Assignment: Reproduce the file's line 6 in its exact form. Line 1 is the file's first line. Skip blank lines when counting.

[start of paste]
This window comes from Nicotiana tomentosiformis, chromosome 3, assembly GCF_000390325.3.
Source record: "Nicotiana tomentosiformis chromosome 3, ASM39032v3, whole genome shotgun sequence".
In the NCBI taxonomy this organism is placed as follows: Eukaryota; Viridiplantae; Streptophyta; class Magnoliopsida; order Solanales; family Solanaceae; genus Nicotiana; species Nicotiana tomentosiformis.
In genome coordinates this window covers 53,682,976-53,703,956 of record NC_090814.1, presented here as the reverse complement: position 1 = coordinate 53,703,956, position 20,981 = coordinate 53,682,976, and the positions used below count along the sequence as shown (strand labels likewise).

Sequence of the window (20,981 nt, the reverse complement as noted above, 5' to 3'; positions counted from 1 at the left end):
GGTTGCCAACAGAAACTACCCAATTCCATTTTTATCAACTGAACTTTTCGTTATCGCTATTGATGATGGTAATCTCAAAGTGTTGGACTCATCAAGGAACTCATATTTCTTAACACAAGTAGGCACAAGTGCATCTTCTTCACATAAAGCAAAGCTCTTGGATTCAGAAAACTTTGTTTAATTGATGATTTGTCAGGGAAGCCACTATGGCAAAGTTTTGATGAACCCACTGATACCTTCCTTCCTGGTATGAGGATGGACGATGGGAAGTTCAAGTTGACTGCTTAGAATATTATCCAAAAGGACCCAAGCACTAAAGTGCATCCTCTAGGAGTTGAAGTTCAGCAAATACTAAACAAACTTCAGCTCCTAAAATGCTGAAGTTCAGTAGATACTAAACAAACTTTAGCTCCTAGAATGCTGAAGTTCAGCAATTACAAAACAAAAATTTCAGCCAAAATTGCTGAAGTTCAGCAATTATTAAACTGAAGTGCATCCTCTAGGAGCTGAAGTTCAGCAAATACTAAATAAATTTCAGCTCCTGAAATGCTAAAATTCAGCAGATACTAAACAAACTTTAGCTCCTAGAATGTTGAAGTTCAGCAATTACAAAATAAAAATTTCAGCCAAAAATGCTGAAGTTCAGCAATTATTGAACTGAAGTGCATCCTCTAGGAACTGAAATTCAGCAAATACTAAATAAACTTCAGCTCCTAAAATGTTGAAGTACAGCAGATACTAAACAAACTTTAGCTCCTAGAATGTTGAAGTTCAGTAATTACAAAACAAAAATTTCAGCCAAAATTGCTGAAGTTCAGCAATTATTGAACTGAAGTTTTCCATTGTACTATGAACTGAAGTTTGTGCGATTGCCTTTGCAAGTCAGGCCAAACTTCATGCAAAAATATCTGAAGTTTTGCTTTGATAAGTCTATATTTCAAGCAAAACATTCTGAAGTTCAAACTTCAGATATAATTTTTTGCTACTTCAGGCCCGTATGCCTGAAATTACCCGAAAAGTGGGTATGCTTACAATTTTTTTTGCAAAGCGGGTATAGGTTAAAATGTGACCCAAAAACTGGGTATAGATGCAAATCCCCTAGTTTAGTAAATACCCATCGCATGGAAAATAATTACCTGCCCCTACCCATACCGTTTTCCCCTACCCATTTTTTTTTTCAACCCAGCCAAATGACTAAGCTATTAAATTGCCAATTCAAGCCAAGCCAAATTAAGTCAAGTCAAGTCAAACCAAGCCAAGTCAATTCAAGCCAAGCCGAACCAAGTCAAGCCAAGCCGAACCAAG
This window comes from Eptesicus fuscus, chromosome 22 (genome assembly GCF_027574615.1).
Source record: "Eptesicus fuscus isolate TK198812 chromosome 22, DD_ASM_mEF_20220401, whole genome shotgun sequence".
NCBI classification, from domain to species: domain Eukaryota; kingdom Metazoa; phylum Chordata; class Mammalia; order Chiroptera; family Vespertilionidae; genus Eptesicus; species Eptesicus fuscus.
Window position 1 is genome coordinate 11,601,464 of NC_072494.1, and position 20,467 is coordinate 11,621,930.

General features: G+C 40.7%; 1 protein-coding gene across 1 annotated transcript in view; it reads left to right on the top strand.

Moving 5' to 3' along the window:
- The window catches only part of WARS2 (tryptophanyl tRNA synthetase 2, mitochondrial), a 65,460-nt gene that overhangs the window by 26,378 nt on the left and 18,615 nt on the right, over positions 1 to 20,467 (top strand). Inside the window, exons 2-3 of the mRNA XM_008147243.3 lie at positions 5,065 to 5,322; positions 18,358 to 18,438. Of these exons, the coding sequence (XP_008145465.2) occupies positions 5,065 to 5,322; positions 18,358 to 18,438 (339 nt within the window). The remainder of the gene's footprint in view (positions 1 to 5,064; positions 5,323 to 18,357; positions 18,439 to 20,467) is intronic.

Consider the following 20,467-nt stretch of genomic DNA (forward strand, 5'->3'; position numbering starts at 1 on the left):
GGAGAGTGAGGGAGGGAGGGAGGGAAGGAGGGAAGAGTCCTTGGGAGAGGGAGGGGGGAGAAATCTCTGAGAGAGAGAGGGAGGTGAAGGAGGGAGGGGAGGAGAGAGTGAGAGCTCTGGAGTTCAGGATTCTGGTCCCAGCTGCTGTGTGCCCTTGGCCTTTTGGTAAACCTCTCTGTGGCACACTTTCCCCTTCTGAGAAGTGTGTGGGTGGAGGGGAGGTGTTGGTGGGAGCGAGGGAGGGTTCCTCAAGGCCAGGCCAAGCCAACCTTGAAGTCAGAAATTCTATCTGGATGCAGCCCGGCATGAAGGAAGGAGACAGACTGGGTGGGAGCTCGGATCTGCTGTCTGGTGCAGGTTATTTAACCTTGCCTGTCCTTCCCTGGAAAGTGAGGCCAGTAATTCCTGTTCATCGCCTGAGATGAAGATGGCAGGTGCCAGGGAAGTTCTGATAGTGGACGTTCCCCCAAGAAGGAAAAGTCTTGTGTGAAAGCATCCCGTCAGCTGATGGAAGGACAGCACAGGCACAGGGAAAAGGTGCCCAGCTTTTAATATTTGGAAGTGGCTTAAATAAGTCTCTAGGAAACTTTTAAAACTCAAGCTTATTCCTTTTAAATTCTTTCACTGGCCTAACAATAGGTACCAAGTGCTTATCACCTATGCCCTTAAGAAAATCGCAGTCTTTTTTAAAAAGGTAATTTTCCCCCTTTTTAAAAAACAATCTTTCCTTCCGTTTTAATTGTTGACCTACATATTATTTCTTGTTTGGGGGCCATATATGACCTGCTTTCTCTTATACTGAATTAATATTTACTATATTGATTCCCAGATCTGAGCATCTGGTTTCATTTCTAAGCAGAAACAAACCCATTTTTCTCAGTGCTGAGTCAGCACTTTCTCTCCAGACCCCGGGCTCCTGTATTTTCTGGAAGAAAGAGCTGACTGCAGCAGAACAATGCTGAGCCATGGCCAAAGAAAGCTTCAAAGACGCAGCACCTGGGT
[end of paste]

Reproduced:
GGTTGCCAACAGAAACTACCCAATTCCATTTTTATCAACTGAACTTTTCGTTATCGCTATTGATGATGGTAATCTCAAAGTGTTGGACTCATCAAGGAACTCATATTTCTTAACACAAGTAGGCACAAGTGCATCTTCTTCACATAAAGCAAAGCTCTTGGATTCAGAAAACTTTGTTTAATTGATGATTTGTCAGGGAAGCCACTATGGCAAAGTTTTGATGAACCCACTGATACCTTCCTTCCTGGTATGAGGATGGACGATGGGAAGTTCAAGTTGACTGCTTAGAATATTATCCAAAAGGACCCAAGCACTAAAGTGCATCCTCTAGGAGTTGAAGTTCAGCAAATACTAAACAAACTTCAGCTCCTAAAATGCTGAAGTTCAGTAGATACTAAACAAACTTTAGCTCCTAGAATGCTGAAGTTCAGCAATTACAAAACAAAAATTTCAGCCAAAATTGCTGAAGTTCAGCAATTATTAAACTGAAGTGCATCCTCTAGGAGCTGAAGTTCAGCAAATACTAAATAAATTTCAGCTCCTGAAATGCTAAAATTCAGCAGATACTAAACAAACTTTAGCTCCTAGAATGTTGAAGTTCAGCAATTACAAAATAAAAATTTCAGCCAAAAATGCTGAAGTTCAGCAATTATTGAACTGAAGTGCATCCTCTAGGAACTGAAATTCAGCAAATACTAAATAAACTTCAGCTCCTAAAATGTTGAAGTACAGCAGATACTAAACAAACTTTAGCTCCTAGAATGTTGAAGTTCAGTAATTACAAAACAAAAATTTCAGCCAAAATTGCTGAAGTTCAGCAATTATTGAACTGAAGTTTTCCATTGTACTATGAACTGAAGTTTGTGCGATTGCCTTTGCAAGTCAGGCCAAACTTCATGCAAAAATATCTGAAGTTTTGCTTTGATAAGTCTATATTTCAAGCAAAACATTCTGAAGTTCAAACTTCAGATATAATTTTTTGCTACTTCAGGCCCGTATGCCTGAAATTACCCGAAAAGTGGGTATGCTTACAATTTTTTTTGCAAAGCGGGTATAGGTTAAAATGTGACCCAAAAACTGGGTATAGATGCAAATCCCCTAGTTTAGTAAATACCCATCGCATGGAAAATAATTACCTGCCCCTACCCATACCGTTTTCCCCTACCCATTTTTTTTTTCAACCCAGCCAAATGACTAAGCTATTAAATTGCCAATTCAAGCCAAGCCAAATTAAGTCAAGTCAAGTCAAACCAAGCCAAGTCAATTCAAGCCAAGCCGAACCAAGTCAAGCCAAGCCGAACCAAG